If lawmakers are so afraid of the public, why do they choose to serve it?

This is a question surrounding ethics reform, which is again drawing attention in Augusta. And again, House Speaker Glenn Cummings and Senate President Beth Edmonds are pushing the legislation uphill.

Edmonds’ LD 2179 would open lawmaker financial holdings. Cummings’ bill, LD 2219, redefines conflict of interest and undue influence, caps contributions and makes new rules for inquiries into ethics complaints.

It would prohibit family from serving as campaign treasurers. And LD 2219 would allow the public – we the people who elect these legislators – to file official ethics complaints against those legislators. It’s only fair.

Yet these bills – which should be combined – get tripped by the political machinery that focuses too much on means, instead of ends. Last session, ethics reform stalled because lawmakers were unsure ethics were a problem.

They studied it, and discovered only a handful of ethics complaints (all discredited) over the past several years. Whether this proves ethics reform is unnecessary is debatable, there are too few cases for an accurate sample.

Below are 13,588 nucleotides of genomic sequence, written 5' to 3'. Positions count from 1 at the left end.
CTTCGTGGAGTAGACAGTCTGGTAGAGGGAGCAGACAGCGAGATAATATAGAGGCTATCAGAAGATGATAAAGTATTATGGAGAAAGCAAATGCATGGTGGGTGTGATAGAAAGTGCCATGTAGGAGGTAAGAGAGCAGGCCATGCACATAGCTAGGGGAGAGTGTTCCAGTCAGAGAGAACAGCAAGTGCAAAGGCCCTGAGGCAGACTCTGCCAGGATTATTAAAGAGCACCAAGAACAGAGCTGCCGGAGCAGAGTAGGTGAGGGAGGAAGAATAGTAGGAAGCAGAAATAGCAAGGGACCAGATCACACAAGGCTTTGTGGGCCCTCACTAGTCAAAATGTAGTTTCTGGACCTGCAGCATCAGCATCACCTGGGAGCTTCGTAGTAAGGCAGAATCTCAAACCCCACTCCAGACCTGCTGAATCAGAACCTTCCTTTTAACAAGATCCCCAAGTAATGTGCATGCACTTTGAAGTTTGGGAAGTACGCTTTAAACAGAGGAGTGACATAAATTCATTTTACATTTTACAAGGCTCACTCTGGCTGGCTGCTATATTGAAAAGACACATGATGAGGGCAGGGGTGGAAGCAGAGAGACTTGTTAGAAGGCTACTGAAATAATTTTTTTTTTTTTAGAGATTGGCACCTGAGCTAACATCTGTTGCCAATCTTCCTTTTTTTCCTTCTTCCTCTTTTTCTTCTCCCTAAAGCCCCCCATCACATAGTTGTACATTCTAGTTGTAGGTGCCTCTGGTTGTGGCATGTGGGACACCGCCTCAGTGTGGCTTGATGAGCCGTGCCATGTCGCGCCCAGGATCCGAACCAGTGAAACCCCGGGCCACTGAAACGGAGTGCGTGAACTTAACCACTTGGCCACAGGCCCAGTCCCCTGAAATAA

It does say the gang in Augusta is a pretty ethical bunch. Which is even more reason to embrace ethics legislation, as a harmless, preventative measure.

Still there’s concern, especially regarding the public. Some think allowing the public into the process could turn ethics policing from an internal legislative matter into a tool of political warfare. Perhaps.

In the current system, though, ethics complaints can be weapons, but ones only wielded by legislators. Although only six complaints are on record with the ethics commission, who knows how many were threatened or scuttled among high-stakes negotiations in the Capitol. (Let’s see a lawmaker admit to that.)

So it’s a tad disingenuous, we think, for politicians to fear a public process because it might turn political.

This is a weak argument, anyway. Mechanisms can be developed to separate meritorious complaints from the frivolous. A stiff criminal penalty for knowingly filing a false complaint, for example, could be a powerful deterrent.

If the intent of the ethics process is ensuring the highest possible standards for lawmakers, complainants should be held to a lofty threshold, too. It just makes sense.

As so much does about these reforms. The bills from Cummings and Edmonds call for simple changes that outline a firm framework to ethics, which is a fluid field.

Ethics regulate appearances and allegations. Rarely is a case clear-cut. This is why sets of cogent rules and requirements for ethical behavior are critical for guiding lawmaker behavior and upholding public confidence.

The topic has been studied to death. It is time for action. After all, legislators should have worse things to fear than embracing greater public scrutiny and disclosing additional financial information.

Such as looking like they don’t want to.

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